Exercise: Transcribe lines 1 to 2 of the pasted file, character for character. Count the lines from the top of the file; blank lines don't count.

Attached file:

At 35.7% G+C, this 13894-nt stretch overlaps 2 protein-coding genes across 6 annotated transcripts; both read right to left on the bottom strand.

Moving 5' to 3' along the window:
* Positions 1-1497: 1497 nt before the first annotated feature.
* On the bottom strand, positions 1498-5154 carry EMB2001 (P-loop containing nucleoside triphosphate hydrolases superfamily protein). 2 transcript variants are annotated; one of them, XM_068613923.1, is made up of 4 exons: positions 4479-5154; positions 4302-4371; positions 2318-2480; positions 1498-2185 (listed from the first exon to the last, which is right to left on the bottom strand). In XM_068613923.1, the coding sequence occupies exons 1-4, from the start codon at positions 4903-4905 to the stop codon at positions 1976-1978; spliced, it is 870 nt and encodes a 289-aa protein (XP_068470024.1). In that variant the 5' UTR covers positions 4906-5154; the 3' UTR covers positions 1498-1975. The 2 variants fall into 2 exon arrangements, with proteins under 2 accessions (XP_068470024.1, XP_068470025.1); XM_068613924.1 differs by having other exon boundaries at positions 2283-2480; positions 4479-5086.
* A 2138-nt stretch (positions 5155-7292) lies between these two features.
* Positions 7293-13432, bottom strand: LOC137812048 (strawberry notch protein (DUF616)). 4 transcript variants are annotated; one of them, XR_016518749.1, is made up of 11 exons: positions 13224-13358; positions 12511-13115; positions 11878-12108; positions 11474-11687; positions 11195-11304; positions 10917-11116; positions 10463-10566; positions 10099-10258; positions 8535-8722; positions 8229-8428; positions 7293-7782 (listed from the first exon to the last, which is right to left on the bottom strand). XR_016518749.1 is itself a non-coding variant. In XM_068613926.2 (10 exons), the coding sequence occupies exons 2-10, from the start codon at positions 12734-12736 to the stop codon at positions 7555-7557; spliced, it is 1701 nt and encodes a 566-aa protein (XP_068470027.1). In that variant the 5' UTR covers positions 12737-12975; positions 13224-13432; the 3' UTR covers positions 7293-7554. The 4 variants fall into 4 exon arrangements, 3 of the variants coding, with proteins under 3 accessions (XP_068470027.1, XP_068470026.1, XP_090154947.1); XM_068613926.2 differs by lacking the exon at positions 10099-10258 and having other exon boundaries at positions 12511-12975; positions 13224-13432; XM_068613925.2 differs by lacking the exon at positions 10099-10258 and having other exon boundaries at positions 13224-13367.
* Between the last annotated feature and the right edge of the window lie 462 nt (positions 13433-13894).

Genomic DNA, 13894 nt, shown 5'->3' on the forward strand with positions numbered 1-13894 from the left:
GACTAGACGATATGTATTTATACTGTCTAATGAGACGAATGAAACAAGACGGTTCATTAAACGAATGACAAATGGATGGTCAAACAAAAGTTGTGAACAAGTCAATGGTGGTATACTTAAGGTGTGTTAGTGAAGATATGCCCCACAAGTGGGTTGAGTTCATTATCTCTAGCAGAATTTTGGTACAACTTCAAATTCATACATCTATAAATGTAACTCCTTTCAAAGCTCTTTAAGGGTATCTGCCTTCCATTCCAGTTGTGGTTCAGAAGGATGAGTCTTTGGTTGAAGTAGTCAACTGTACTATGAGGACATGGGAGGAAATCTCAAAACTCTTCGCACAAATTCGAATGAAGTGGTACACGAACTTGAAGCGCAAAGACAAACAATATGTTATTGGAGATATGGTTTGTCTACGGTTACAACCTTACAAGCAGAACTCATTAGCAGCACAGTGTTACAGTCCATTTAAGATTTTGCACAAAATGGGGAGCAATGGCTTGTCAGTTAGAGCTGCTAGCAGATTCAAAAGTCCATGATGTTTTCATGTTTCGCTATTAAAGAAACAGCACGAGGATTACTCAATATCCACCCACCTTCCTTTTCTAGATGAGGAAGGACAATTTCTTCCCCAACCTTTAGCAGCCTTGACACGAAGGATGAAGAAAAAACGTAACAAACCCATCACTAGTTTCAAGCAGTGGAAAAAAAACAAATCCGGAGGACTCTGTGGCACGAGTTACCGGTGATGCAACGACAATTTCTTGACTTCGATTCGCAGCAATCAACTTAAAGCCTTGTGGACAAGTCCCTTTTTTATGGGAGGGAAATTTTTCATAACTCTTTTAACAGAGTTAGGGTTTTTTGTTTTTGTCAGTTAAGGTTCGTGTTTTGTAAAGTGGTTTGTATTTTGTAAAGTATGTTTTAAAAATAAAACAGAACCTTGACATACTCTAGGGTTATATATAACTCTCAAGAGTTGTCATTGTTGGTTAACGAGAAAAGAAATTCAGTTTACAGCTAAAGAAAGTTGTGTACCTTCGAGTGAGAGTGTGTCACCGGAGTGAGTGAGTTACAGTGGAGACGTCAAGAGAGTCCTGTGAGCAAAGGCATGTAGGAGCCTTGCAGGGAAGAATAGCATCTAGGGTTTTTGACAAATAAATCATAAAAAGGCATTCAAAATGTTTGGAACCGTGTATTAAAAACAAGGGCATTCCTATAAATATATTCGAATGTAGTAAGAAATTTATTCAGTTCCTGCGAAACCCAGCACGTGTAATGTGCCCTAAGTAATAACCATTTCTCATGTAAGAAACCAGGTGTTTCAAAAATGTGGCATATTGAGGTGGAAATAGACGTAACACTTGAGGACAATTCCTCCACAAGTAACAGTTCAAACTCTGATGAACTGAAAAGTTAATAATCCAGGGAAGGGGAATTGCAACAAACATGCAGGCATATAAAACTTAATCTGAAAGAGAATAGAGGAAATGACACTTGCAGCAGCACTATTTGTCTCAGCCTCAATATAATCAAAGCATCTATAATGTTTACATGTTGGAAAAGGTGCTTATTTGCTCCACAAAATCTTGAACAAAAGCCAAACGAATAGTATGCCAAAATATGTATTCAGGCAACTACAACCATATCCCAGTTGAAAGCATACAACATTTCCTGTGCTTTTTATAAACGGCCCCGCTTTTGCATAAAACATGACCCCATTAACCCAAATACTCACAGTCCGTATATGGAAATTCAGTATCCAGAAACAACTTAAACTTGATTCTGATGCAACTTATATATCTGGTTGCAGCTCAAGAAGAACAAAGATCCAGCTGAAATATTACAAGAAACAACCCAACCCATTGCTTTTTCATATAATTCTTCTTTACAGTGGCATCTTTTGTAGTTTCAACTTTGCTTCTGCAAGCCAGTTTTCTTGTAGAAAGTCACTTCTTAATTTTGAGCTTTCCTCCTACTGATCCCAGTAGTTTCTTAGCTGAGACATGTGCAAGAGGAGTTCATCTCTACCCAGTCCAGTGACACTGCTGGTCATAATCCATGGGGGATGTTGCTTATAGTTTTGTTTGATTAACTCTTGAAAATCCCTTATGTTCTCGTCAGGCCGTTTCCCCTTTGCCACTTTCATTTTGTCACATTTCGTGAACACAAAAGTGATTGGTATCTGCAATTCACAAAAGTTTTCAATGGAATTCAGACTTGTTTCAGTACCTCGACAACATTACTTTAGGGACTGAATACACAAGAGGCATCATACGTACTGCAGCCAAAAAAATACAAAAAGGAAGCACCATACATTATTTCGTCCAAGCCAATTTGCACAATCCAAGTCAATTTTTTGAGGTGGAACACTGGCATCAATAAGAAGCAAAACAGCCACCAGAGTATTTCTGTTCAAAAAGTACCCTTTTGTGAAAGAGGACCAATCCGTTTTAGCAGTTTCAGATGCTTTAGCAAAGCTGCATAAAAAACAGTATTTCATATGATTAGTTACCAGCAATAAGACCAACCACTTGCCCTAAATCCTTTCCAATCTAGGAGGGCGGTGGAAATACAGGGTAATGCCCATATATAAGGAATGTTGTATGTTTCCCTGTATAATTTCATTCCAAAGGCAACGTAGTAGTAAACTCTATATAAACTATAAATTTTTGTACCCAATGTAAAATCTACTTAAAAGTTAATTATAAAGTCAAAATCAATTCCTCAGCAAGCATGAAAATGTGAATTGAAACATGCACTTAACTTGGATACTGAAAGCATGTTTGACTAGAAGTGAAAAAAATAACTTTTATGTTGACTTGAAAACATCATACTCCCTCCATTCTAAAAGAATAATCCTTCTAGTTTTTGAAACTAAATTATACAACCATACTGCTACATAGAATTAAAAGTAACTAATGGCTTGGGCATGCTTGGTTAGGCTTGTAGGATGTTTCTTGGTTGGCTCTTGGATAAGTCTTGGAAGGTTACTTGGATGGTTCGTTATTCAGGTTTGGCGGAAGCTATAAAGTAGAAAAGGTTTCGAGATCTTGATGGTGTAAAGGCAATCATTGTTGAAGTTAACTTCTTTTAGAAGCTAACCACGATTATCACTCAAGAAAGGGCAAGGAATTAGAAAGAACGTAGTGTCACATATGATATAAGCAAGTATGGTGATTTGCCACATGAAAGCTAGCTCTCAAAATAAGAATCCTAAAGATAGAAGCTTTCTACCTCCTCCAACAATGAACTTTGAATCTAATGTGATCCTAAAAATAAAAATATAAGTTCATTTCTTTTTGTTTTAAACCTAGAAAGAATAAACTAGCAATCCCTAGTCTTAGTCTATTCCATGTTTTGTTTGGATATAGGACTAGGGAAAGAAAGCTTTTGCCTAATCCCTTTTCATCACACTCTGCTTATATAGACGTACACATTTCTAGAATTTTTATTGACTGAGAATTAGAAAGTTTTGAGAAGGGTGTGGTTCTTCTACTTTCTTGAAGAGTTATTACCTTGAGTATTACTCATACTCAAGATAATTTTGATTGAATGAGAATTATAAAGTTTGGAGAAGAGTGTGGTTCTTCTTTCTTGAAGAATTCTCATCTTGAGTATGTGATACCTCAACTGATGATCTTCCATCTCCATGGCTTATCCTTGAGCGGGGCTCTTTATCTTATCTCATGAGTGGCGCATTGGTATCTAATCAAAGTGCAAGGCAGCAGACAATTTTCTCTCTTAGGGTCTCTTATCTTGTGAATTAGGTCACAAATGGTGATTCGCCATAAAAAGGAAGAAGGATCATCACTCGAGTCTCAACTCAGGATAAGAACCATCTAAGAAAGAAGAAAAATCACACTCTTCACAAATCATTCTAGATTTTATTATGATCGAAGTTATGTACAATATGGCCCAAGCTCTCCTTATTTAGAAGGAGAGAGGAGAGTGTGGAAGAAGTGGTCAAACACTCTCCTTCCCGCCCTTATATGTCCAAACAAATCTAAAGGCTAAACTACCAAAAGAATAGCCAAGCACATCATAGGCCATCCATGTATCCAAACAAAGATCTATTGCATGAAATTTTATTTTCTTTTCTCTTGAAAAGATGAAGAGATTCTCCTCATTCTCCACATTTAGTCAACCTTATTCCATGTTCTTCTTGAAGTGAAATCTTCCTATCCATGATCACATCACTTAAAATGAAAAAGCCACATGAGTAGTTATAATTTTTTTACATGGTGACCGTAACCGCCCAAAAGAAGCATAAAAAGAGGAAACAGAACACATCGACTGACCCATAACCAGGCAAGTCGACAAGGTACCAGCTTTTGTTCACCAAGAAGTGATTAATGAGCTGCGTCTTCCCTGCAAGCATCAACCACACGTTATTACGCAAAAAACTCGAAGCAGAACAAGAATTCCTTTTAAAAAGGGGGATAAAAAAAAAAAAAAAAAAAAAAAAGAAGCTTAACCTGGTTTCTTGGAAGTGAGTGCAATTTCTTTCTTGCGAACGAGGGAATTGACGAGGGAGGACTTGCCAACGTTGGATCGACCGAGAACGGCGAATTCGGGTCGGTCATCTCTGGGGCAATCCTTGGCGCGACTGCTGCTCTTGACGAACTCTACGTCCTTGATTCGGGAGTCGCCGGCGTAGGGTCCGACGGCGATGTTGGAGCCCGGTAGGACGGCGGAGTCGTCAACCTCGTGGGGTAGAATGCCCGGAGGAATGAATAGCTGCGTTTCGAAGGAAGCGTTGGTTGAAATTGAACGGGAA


At 35.7% G+C, this 13894-nt stretch overlaps 2 protein-coding genes across 6 annotated transcripts; both read right to left on the bottom strand.

Moving 5' to 3' along the window: